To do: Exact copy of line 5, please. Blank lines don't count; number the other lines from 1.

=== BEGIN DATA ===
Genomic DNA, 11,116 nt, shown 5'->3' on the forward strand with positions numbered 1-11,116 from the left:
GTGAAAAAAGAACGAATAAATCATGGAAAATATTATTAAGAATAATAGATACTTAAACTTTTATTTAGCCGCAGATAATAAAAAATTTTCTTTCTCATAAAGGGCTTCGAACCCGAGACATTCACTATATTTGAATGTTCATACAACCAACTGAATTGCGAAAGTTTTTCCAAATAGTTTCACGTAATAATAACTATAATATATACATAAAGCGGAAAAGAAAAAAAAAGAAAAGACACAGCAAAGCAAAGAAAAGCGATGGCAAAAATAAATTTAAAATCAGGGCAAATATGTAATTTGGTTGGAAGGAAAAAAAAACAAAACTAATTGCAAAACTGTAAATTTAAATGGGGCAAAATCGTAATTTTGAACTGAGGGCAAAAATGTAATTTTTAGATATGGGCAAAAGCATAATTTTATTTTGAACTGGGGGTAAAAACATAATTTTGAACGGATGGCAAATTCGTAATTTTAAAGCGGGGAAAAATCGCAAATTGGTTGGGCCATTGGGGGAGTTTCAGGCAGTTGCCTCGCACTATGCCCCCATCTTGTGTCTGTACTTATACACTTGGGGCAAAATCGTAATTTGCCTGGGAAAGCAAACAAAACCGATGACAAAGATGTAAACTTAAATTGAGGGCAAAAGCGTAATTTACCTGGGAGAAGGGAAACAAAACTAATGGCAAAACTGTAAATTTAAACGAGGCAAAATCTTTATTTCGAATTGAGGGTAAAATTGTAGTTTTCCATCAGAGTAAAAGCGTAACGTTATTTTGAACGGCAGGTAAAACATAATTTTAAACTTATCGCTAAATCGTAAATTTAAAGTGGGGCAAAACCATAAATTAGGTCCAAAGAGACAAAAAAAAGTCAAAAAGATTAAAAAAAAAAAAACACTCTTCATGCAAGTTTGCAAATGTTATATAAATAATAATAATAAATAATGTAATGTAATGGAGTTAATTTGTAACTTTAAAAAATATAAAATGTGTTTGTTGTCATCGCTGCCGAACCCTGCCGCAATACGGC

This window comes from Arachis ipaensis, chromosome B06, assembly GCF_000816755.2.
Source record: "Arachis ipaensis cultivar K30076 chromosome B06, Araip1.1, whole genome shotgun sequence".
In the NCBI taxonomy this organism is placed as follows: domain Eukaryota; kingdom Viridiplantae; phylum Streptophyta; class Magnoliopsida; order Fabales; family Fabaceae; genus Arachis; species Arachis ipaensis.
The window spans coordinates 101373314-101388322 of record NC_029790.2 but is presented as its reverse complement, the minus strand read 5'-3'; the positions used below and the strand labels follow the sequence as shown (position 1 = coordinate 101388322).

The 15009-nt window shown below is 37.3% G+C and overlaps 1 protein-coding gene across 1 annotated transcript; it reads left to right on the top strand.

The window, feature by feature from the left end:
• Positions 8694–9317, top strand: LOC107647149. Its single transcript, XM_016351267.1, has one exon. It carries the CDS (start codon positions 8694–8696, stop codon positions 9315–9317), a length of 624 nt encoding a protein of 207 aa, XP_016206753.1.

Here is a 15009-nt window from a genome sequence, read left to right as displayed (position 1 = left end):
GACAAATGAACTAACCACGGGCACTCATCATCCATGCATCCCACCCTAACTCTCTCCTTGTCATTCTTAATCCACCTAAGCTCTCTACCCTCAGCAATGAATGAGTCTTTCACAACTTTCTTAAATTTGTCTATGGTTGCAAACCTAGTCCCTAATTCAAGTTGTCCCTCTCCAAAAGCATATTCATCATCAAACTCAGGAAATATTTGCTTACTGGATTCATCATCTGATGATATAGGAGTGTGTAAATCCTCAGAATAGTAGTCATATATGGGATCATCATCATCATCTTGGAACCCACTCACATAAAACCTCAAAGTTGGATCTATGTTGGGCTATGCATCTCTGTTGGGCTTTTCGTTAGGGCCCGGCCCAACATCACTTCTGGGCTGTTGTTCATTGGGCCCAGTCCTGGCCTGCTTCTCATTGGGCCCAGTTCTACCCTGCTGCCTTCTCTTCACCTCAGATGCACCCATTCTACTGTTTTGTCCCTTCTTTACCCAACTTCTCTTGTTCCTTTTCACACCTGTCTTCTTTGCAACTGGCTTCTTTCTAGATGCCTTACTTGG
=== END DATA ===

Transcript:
In the NCBI taxonomy this organism is placed as follows: domain Eukaryota; kingdom Viridiplantae; phylum Streptophyta; class Magnoliopsida; order Fabales; family Fabaceae; genus Arachis; species Arachis ipaensis.